95. In corporate America, brands develop you
  96. One in ten dollars of US housing were anonymous
  97. Should AT&T worry more about its debt?
  98. Who cares if Elon is incinerating capital?
  99. Let’s not try make 'crypto chicks' a thing
  100. Tokens all the way down
  101. Eight-dimensional chess with Elon Musk
  102. A lopsided trade is a good trade, Italian inflation edition
  103. How to buy Italian fire insurance
  104. Atlas bugged
  105. Inflating inflation
  106. Crypto's most devout believers are suffering a crisis of faith
  107. Plus500: past performance is no guide to the future
  108. Noble rot in a shrinking Harbour
  109. In defence of ticket touts
  110. Please don't tell individual investors to buy leveraged loans
  111. RIB Software: the unicorn rainy-day fund
  112. Retail is not dead
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  114. At a crypto conference in New York, it feels like 2017 all over again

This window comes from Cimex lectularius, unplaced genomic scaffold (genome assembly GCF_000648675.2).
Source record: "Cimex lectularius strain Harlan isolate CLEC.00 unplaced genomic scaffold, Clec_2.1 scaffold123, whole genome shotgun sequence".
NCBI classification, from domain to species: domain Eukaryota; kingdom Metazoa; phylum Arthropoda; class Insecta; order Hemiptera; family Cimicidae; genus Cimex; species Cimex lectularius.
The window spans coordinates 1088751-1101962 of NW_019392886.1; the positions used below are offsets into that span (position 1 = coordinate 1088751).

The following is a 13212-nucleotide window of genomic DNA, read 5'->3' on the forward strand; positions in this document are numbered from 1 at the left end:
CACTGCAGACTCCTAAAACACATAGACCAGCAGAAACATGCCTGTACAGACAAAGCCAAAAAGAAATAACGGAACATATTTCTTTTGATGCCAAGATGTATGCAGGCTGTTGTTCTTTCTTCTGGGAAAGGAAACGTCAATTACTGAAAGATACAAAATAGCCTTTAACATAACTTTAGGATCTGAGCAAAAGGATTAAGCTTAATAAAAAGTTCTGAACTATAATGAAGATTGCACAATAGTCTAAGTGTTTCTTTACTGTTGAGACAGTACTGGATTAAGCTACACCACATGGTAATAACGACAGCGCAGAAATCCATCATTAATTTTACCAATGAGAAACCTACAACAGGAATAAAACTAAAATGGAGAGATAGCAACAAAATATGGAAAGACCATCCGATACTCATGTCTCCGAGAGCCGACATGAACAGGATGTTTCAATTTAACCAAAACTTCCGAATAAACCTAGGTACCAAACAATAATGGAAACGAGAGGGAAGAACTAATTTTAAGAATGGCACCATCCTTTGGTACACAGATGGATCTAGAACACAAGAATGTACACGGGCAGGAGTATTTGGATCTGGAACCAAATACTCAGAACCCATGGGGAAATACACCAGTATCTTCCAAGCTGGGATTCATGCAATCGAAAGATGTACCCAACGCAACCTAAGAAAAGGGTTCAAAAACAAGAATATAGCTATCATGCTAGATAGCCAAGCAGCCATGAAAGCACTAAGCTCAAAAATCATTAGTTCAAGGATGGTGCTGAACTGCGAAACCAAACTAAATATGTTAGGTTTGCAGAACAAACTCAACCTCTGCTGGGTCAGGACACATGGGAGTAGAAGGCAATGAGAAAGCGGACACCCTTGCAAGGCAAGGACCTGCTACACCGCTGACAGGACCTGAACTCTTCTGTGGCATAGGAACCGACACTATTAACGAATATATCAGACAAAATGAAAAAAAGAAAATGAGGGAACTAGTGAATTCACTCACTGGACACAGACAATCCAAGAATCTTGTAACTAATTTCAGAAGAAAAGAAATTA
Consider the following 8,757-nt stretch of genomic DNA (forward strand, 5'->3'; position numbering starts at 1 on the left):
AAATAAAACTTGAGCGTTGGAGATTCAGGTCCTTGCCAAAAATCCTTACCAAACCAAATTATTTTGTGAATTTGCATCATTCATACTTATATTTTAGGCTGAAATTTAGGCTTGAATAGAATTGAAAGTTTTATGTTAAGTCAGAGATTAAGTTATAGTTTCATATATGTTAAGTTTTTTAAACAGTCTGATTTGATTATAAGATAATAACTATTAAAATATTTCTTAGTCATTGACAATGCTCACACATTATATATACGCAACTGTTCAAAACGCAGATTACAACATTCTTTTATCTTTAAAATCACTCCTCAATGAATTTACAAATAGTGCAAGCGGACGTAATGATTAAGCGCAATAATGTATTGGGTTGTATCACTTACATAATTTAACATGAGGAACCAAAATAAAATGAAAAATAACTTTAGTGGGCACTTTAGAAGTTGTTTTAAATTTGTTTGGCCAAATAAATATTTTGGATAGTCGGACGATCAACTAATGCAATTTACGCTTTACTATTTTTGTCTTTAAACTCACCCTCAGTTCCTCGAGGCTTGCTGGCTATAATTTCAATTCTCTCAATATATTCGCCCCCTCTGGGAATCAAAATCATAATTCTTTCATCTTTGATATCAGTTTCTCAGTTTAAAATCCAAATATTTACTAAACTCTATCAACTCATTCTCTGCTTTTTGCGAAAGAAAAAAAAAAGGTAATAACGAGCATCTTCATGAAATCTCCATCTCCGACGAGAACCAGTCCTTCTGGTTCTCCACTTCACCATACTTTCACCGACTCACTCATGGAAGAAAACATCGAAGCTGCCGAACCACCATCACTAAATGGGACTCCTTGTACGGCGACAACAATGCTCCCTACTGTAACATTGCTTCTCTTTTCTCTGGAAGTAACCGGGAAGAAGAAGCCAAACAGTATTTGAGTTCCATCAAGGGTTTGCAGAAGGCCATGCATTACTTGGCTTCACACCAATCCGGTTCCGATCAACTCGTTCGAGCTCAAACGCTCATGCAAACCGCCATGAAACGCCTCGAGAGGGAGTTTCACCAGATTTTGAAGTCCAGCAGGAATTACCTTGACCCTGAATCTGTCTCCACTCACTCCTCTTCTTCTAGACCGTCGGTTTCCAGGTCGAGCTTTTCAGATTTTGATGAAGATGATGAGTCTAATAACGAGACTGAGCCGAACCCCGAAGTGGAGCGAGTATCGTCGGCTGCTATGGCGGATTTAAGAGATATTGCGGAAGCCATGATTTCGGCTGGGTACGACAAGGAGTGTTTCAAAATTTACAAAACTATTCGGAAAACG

115. Egregious expectations - Intelsat edition
  116. Bitcoin cash is expanding into the void
  117. Stop getting The Flintstones wrong
  118. Bond investors do not care if Argentina is solvent in 100 years
  119. Ubiquiti Networks: of cash and borrowed time
  120. “We're very disappointed in you, Spotify”
  121. 'Sex redistribution' and the means of reproduction
  122. Tesla probably needs to raise capital this year
  123. No entitlement crisis in America
  124. Free cash flow to whom?
  125. Hey crypto bros! Journalism ≠ advertising
  126. Human capital and the jobs guarantee
  127. This is a tech bubble, when's the crash?
  128. The magic of adjustments: ebitla-dee-da
  129. FUD, inglorious FUD
  130. A complex analysis reaches same conclusion as simple one: hedge funds suck
  131. The jobs guarantee and human-capital “nationalisation”
  132. These hedge fund numbers can't be right
  133. The Vomiting Camel has escaped from Bitcoin zoo
  134. Lies, damn lies, and charticles